Sports can make even the hardcore fan a little jaded at times with lockouts (NHL), scandals (Lance Armstrong) and hoaxes (Manti Te’o).
Every once in a while, though, along comes a heartwarming moment of purity that serves as a reminder about the real meaning of the games.
One of those special scenes played out late Wednesday afternoon in a middle-school gym in Rochester Hills, Mich., when a 13-year-old boy born with Down syndrome got to live his basketball dream.
With about two minutes remaining in the first half of an eighth-grade game between Van Hoosen Middle School and an opponent from the nearby city of Troy, Owen Groesser walked to the scorer’s table to check in.
The students from Van Hoosen immediately started to cheer and chant his name while holding up signs they’d made for him.
“Let’s go, Owen! Let’s go, Owen! Let’s go, Owen!”
Shortly after Groesser took the floor, his coach and teammates called for “The Owen,” a play designed just for him. A pick was set to try to free up Groesser — a popular, hard-working team manager who never missed a practice — outside the three-point line.
Groesser caught the pass from the point guard on the right wing. He had the option of shooting or driving to the basket.
“Owen usually likes to take the three-pointer,” his coach, Jeff Howell, said with a laugh.
Groesser took a dribble, gathered himself and released the shot.
“It had such a high arc on it that the place almost went silent,” said Kari Groesser, Owen’s mother. “I’m practically burying my head in my hands, going ‘Oh, dear Lord, please, please, please.”
Her prayer was answered.
“Nothing but net,” Kari said, proudly.
“The place erupted,” Howell said.
Owen’s response: “It was easy.”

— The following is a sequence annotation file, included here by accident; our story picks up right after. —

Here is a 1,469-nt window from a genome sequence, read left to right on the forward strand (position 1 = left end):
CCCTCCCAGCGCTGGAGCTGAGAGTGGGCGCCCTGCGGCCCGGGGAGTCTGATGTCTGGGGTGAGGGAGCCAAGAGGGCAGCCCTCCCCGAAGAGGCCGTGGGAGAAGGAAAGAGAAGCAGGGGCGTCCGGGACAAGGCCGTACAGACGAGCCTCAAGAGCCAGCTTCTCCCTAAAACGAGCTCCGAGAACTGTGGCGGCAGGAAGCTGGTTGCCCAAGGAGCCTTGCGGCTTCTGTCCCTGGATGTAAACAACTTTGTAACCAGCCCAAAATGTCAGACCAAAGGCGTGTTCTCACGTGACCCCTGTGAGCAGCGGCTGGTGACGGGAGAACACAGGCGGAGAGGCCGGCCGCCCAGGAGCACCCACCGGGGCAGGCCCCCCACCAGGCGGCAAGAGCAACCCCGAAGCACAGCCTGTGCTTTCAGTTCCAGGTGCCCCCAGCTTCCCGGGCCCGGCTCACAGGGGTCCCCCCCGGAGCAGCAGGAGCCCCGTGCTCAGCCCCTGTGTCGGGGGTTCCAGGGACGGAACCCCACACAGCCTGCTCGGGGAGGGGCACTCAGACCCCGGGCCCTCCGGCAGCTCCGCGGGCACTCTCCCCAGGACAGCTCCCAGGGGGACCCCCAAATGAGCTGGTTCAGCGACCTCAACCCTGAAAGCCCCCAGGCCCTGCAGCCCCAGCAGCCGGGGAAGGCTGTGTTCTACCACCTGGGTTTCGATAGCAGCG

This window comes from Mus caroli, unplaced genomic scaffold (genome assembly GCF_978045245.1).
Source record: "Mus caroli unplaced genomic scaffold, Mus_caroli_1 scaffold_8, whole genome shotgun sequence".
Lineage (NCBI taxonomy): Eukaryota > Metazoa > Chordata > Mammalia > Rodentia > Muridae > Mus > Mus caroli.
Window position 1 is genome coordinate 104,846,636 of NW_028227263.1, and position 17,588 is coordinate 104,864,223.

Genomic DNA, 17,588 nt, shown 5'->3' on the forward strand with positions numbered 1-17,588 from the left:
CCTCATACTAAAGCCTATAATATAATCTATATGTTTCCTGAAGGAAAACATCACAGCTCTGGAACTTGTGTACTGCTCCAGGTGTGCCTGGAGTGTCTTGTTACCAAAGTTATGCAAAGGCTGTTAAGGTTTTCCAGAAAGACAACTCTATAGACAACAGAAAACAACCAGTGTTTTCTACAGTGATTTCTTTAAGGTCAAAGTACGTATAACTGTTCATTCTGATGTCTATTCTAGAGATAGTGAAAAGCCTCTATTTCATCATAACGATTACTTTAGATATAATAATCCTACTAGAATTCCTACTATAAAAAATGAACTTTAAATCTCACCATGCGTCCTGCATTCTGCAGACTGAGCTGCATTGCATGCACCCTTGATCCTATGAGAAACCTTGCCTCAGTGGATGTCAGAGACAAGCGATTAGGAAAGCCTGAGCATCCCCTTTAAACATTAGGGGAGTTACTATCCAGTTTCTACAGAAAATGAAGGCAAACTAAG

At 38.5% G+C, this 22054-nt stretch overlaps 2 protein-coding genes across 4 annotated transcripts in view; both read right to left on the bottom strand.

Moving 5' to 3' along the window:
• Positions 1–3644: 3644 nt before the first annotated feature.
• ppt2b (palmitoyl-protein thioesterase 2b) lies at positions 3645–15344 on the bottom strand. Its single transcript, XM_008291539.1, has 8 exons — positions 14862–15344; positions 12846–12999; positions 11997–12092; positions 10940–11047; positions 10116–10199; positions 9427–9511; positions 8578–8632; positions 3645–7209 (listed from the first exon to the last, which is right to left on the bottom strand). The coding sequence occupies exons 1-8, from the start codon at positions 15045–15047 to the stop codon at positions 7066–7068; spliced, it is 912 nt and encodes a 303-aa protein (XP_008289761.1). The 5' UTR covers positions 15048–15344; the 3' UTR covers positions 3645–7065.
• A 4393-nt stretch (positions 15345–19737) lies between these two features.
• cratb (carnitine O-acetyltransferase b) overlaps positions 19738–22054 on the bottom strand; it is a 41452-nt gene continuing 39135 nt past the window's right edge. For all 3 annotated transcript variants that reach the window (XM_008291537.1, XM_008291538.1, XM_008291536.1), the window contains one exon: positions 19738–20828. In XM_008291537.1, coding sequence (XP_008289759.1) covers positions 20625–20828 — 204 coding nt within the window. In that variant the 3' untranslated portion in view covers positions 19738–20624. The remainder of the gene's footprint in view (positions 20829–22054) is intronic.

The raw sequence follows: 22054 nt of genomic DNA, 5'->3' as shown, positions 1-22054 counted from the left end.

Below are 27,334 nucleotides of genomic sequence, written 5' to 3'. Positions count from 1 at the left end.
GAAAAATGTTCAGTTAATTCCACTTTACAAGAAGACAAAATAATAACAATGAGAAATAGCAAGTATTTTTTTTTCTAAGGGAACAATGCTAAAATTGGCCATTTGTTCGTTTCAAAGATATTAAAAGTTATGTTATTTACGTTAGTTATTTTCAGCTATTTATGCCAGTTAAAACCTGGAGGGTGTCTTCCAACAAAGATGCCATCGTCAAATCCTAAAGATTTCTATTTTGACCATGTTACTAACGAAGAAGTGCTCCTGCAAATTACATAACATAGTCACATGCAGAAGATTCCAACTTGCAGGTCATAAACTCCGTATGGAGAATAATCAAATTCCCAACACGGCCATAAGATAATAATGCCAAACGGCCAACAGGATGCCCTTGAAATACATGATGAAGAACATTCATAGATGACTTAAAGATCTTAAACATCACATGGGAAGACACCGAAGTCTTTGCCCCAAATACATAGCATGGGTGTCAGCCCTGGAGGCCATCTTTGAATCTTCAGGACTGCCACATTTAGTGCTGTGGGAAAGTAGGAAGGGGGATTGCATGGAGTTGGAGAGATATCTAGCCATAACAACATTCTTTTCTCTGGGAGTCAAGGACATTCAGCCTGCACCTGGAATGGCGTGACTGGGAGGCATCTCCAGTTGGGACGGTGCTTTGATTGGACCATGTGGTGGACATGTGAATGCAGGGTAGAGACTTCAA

It wasn’t easy, of course, but Groesser made it look that way. He missed his next two shots before nailing a second three-pointer just before the halftime buzzer.
Groesser then made another late-game cameo, missing a layup, but his six points were a big part of the Vikings’ 35-26 victory over Boulan Park Middle School in the final game of the season.
“He’s probably one of the most popular kids at school,” Howell said. “He’s kind of the face of Van Hoosen. He loves school, he loves sports. He’s the kid who walks down the hall and everybody high-five’s him. He always has a smile on his face.”
That’s why his classmates went on Twitter Wednesday night trying to spread the word about Owen and turning it into a national story.
Howell admitted he got a “little bit choked up” by the whole experience. He told his team that it was “nice for them to be part of something bigger than basketball itself.”
“I thanked the team for opening up their arms to Owen,” Howell said, “and making him part of everything, and that they would probably never witness anything like this the rest of their lives, and that they should be proud of their efforts to help Owen get here.”
Kari Groesser found out when she was pregnant that she was carrying a baby with Down Syndrome, described as “a congenital condition, which is characterized by moderate to severe mental deficiency.”
“All you hear about is all the things that he’s not going to be able to do,” Kari said. “It’s a pretty bleak diagnosis.”
She said her son’s biggest challenge is slowing down when he speaks so that he can be understood.
“We just took the attitude of ‘Let him conquer the world if he can,’ ” Kari said. “We’ll expose him to whatever we feel is appropriate and if he succeeds, awesome. If not, then we’ll be there to catch him.
“He has just been a force to be reckoned with. He’s even a blue belt in Taekwondo. He really is an amazing young man.”
Owen played football and is a wrestler for his school’s teams, but he wasn’t able to make the 15-player cut in basketball.
Howell brought him on as the manager before deciding last week to give Owen a chance in a game. After all, basketball is Owen’s favorite sport.
“It’s my life,” he said.
The video of his shots made TV and You Tube, turning Groesser into an overnight sensation.
“He’s just smiling and happy and thrilled,” his mother said.
For her, this was about much more than just those 3-pointers. It was the way his teammates and classmates reacted to what he did.
“The enthusiasm and how they embraced Owen,” Kari said. “It was quite a scene.”